I met up with the very talented singer, multi-instrumentalist and beat-maker Estère at the Rhythm & Alps music festival on New Years Eve. We sat down by the creek and chatted about her background, influences, recent work with DC-born MC & Producer Oddisee, and opening for Erykah Badu.
First of all tell me a bit about yourself, where you grew up, what you do.
My name is Estère, I'm from Wellington, New Zealand, and what I do is produce on an MPC called Lola. We produce in my bedroom mostly, what we do is we record different instruments that I just have around the place or different sounds, then I put it through my computer, add an effect or whatever and put it in to Lola and then produce songs from that. And then I make beats and I sing, I write songs on top of them, and use my synthesiser.
What made you come up with the name Lola for your sound kit?
I love the name Lola. If I had a daughter then I'd probably call her Lola, but I wasn't planning on having a daughter any time soon. So I've got my MPC. And it's just nice to personalise things, like you personalise your car. It's kind of because, I just spend a lot of time using Lola.
I've heard your song 'Culture Clash', which touches on your parents different backgrounds. Do you think that their cultural influences have shaped your musical style? Or is it more where you grew up?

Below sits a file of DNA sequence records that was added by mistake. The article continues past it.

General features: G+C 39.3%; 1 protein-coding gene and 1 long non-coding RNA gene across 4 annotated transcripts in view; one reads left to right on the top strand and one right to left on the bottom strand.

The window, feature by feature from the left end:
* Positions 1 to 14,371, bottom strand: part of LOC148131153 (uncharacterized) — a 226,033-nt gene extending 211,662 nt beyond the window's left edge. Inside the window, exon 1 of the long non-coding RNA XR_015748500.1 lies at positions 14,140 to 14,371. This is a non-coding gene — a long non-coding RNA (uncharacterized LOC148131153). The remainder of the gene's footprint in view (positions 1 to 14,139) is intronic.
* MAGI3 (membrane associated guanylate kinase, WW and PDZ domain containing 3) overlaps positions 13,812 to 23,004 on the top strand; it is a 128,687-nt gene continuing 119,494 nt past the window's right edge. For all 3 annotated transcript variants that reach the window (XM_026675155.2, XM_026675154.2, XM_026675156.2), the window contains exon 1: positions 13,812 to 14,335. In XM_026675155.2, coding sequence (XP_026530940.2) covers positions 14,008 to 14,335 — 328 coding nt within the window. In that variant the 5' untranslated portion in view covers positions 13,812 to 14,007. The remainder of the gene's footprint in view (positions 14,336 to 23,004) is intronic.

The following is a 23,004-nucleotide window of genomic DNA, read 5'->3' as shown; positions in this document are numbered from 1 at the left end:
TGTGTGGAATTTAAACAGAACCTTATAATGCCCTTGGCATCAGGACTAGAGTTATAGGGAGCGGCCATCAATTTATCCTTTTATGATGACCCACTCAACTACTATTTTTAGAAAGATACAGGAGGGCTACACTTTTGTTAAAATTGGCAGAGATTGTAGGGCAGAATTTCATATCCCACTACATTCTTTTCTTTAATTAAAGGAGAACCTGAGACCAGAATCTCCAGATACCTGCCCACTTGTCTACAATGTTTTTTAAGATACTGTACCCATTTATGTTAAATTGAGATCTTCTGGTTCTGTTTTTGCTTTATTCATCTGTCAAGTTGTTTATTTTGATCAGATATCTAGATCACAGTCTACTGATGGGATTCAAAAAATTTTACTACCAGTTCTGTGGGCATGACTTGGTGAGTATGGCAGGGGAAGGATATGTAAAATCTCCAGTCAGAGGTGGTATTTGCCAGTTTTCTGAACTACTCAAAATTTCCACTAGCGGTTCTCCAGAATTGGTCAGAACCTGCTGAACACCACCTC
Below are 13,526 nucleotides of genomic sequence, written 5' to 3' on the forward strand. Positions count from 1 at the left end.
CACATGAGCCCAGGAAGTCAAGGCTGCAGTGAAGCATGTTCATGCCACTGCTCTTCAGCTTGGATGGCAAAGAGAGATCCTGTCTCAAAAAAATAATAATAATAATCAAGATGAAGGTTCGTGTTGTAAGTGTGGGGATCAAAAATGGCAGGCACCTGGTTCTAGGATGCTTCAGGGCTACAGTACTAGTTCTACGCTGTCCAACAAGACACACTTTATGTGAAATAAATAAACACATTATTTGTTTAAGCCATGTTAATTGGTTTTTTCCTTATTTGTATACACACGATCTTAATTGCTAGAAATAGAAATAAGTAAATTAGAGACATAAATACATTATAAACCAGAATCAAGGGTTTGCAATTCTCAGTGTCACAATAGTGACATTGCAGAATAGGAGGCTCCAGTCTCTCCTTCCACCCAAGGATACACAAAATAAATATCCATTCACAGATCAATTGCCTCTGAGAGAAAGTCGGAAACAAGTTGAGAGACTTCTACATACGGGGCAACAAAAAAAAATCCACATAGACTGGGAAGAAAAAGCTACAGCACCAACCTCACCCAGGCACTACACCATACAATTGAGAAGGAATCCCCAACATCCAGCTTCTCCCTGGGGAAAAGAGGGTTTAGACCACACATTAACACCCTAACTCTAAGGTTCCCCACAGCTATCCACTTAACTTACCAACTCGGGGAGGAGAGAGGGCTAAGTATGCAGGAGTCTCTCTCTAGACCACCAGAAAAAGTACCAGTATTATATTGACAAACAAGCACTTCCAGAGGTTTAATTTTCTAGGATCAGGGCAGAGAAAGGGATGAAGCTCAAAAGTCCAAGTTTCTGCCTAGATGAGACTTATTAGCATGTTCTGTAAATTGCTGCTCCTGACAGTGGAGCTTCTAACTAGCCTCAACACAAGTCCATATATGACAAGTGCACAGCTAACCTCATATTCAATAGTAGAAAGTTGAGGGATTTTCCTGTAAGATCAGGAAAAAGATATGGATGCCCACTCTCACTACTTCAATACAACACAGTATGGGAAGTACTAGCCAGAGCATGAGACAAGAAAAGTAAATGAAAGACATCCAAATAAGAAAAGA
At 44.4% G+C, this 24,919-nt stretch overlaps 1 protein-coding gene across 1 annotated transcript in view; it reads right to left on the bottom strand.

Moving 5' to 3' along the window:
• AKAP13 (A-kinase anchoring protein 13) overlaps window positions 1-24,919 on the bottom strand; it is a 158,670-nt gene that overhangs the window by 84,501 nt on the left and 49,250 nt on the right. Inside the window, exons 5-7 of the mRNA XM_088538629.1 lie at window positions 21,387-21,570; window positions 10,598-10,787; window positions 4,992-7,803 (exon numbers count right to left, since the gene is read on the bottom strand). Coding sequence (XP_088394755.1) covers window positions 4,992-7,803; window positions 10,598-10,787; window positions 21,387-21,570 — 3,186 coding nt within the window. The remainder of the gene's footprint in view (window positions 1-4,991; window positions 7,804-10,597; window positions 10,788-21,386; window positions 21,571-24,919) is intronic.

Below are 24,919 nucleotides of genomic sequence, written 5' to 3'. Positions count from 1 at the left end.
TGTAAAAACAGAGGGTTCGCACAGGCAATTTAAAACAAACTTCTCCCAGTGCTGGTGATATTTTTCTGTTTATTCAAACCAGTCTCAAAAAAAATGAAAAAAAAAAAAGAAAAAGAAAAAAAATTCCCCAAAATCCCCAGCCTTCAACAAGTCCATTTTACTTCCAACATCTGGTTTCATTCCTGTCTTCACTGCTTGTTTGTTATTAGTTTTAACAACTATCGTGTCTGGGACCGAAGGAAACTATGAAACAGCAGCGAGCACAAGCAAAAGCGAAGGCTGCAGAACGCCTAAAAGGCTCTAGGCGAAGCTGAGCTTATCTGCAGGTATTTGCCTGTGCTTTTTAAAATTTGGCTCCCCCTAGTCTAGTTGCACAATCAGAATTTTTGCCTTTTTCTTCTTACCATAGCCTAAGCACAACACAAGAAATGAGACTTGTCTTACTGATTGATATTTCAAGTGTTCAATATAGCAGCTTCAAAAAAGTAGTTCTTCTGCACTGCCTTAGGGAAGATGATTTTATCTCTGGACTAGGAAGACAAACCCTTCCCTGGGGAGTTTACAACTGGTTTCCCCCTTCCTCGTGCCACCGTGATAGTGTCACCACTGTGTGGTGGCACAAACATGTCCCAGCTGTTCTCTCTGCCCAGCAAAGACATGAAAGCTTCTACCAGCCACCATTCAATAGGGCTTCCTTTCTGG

Probably to some extent they would, definitely. I'm really in to world music and love lots of different music from all over the place, and indigenous music, and I studied Anthropology at UNI so I think that affected it a lot as well. I really like African drum beats and stuff, and then growing up in New Zealand really affected me as well. But it's a bit hard to pinpoint exactly. It's affected me and who I am as a person but it's hard I guess to tell how it has affected my music. It definitely would have.
Do you have any specific artists that inspire you?
What's your opinion of the New Zealand music scene? How do you find it as an artist, getting your music out there?
I find it really good, but I just started at what I do, well I started last year. It's quite small - everyone knows each other, so there's limit in that but then there is also a lot of support. It's great because you make all these connections, and you've got a lot of other people and musicians in your circles to inspire you. And that's really awesome. I love lots of bands that are coming from here at the moment like I said before; Connan Mockasin, Unknown Mortal Orchestra, Electric Wire Hustle, Fat Freddy's Drop. Heaps of good music.
So you're also a member of a large funk collective called Brockaflowersaurus Rex and the Blueberry Biscuits, did I say that right?
Yeah! You're one of the only people that's ever got it right the first time!
Yeah I've been playing with them for 2 and a half, 3 years now. Some of them I went to school with, one of them is my friend, Louis Baker is in it as well (he's playing today as well, you should check him out). But it's a great band and it's really fun to be in because I mean, I play solo and then I get to play with a big band. So it's nice to have that too, it's a bit different.
You recently collaborated with Oddisee for your song 'Flashlight', and two other songs that haven't been released yet. How was that, working with him?